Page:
The Deaf West and OG Spring Awakening Wendlas, Melchiors, Moritzes and Ernsts unite! Clockwise from top left: 1. OG Wendla Lea Michele with DW Wendlas Sandra Mae Frank and her ‘voice’ Katie Boeck- after Lea attended one of the performances in Beverly Hills, 2. Original Melchior Jonathan Groff with DW Melchior Austin McKenzie - at dinner with a mutual friend a couple days ago, 3. Original Ernst Gideon Glick with DW Ernst’s voice Daniel David Stewart - after Daniel attended a performance of Significant Other, 4. (throwback) Original Moritz John Gallagher Jr. w/ DW Moritz’s voice Alex Boniello - by the look of things, during the original run of SA!
Final weekend for The Detroit Institute of Arts’ “30 Americans” exhibit, a showcase of contemporary Afro American art. The exhibition features 55 paintings, sculptures, installations, photographs exploring gender, political and historical identity in contemporary culture. Artists included are Barkley Hendricks, Kerry James Marshall, Carrie Mae Weems, Lorna Simpson, the late Jean‐Michel Basquiat and Robert Colescott, Kehinde Wiley, Nick Cave, Mickalene Thomas, and Kara Walker.
We’ve Come a Long Way, Maybe: Lessons of the Whitney Museum’s “Black Male,” Two Decades Later
Thelma Golden made an intriguing admission to the crowd at the New School last night about something she did—actually, didn’t do, 20 years ago.
She claimed she had never read the reviews of Black Male: Representations of Masculinity in Contemporary American Art, the groundbreaking, stereotype-busting, paradigm-shifting exhibition she organized at the Whitney Museum as a 27-year-old curator —until this year, when she recited Michael Kimmelman’s ambivalent New York Times commentary onstage at the Guggenheim. Her performance was part of a program organized by Carrie Mae Weems, who was one of the 29 male and female, black and white artists in the Whitney’s 1994 show.
Golden’s review-avoidance tactic was possible in the pre-Internet era, she reminded the audience, which the Whitney had invited to watch her, writer Hilton Als and art historian and critic Huey Copeland consider “Black Male” and its legacy on the occasion of its 20th anniversary. Not that she hadn’t gotten feedback. The questions Golden received over the last two decades could fill a book, she noted (number 1: what about black females?). She was harassed and threatened, accused (on the basis of her name) of being a Jewish woman who had no business curating black art, and was herself, like the show, indelibly linked with the word “controversial.” Golden, who in 2005 became the executive director and chief curator of the Studio Museum in Harlem, just kept working, because so much work remained to be done.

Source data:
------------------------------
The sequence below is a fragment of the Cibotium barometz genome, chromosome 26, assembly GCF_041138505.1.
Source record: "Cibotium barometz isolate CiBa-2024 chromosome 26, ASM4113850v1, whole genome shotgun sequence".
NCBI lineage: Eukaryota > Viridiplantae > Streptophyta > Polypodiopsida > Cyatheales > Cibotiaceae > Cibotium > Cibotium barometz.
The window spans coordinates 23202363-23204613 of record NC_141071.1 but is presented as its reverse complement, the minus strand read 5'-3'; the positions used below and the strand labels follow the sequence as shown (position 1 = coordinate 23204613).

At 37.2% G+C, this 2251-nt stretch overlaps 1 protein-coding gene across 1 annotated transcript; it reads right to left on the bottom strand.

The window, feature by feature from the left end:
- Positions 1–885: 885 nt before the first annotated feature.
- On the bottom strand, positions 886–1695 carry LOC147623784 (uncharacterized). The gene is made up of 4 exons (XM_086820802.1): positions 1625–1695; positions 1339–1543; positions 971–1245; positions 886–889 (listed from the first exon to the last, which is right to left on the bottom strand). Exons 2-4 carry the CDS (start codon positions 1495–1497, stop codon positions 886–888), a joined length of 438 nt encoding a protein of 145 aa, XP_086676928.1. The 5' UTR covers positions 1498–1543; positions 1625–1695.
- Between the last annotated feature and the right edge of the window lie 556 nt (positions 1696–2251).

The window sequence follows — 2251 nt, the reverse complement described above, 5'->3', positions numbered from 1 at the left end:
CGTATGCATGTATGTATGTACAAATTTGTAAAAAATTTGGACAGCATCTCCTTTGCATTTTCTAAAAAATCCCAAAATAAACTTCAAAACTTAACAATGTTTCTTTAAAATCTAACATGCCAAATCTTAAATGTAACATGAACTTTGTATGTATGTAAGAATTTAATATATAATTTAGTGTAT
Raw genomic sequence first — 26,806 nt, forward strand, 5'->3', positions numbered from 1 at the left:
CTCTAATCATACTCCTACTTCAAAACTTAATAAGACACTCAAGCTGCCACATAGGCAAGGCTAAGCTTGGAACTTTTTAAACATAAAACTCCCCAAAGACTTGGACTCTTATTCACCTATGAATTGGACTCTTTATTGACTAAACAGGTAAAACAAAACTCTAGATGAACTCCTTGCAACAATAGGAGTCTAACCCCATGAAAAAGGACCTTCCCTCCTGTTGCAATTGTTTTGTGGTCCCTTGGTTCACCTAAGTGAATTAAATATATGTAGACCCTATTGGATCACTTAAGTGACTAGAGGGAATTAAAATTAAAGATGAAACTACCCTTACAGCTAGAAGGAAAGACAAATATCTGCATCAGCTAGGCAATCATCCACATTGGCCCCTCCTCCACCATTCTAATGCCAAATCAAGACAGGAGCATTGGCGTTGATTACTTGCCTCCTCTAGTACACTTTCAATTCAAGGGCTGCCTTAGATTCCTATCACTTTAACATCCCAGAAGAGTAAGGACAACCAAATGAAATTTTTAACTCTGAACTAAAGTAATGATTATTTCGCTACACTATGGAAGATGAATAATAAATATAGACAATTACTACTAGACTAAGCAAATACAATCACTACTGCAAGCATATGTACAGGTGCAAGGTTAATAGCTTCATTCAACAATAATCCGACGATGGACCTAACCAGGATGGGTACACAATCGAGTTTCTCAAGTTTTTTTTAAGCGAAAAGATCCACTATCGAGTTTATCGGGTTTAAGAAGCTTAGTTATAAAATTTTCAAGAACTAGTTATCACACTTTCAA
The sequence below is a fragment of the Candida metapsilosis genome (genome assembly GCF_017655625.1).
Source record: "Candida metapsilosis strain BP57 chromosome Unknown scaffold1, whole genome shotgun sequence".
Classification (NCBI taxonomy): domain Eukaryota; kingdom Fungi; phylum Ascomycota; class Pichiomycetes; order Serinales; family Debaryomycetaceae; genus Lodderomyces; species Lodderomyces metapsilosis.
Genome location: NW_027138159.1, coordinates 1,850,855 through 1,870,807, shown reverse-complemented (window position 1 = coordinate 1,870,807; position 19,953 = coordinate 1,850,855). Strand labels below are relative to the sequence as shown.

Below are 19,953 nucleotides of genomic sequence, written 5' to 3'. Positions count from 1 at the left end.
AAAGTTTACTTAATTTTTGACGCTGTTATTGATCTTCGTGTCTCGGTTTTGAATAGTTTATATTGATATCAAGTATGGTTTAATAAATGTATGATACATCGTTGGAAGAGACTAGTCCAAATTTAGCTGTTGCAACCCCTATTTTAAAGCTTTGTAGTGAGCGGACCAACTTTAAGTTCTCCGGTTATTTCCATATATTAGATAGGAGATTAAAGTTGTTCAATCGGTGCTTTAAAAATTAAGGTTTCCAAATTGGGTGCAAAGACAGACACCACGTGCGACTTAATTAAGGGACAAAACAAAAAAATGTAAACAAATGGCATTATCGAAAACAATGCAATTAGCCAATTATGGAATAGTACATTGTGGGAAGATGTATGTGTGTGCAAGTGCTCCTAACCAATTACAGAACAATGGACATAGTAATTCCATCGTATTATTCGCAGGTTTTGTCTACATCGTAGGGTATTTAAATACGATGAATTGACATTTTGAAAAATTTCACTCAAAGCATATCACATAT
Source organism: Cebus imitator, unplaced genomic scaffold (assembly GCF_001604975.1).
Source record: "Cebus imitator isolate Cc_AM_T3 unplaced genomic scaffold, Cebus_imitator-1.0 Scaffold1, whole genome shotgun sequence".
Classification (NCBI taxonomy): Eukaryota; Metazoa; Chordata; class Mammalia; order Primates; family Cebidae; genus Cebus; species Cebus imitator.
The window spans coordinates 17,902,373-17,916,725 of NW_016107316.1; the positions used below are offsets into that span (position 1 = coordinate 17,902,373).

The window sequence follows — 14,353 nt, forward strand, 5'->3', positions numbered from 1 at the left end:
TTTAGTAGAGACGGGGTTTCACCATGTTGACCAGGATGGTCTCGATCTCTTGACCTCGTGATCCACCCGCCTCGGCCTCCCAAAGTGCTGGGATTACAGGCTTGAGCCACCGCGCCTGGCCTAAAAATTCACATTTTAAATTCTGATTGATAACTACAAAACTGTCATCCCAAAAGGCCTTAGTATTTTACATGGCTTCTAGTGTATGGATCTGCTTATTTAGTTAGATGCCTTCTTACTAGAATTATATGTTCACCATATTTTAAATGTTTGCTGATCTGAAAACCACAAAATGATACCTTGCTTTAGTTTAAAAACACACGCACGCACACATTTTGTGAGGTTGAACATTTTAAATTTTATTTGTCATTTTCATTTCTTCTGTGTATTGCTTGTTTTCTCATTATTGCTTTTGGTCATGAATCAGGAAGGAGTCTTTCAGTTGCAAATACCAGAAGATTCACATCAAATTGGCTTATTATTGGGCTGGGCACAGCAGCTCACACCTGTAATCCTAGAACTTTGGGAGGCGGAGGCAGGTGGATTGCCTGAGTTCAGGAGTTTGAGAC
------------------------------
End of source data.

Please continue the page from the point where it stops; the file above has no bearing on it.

That Golden was able to make such a deep impact on the cultural conversation with her very first show, the panelists noted, is a tribute to the vision of Whitney’s then-director, David Ross; to Elisabeth Sussman, whom Golden had helped organize the equally controversial 1993 Whitney Biennial; to colleagues and collaborators like Als (who wrote for the catalogue) and Glenn Ligon; and to artists including Adrian Piper, Robert Colescott, and David Hammons, three anchors of “Black Male” who had been pushing the boundaries of identity-based art long before multiculturalism became a catchword.
Lorna Simpson, Leon Golub, Lyle Ashton-Harris, Robert Mapplethorpe, and Jean-Michel Basquiat were among other voices included, along with Fred Wilson, whose headless, uniformed museum guards Golden described as a “meta-moment” linking the show to the staff and the wide audience she wanted to attract. And the audience came—given the era and the neighborhood, she could usually tell who was heading to the show when they emerged at the 77th Street subway stop.
What became of that audience is one of the unanswered questions of the panel about the exhibition’s legacy in the current moment. For while, as Golden noted, many issues at the heart of “Black Male” are now central to contemporary-art dialogue, the conversation has also moved on, to hybridity, globalism, and trans-nationalism (while multiculturalism is relegated to education departments). Even as Titus Kaphar, an heir to the “Black Male” artists, makes a Time cover ennobling the Ferguson Protestors, the role of the mainstream art world in the national conversation about race remains minimal.
Equally disappointing is the lack of progress toward a goal that might have seemed more realistic in 1994— the diversification of audiences and museum staffs. Golden is the only African American director of a major U.S. museum. Black curators are few.
Sadly, Fred Wilson’s “all too familiar crew of headless black mannequins,” as Kimmelman dubbed the 1991 piece in 1994, remains all too relevant. Two decades after “Black Male,” museum guards are usually the only people of color in the room. With a few exceptions, this goes for galleries, too.
Golden described the show as feeling like 100 years ago, and also like yesterday. The comment said it all.
Looking at the trajectory of the players in “Black Male,” there is much to celebrate. Just not the slow pace of institutional change, courage, and imagination.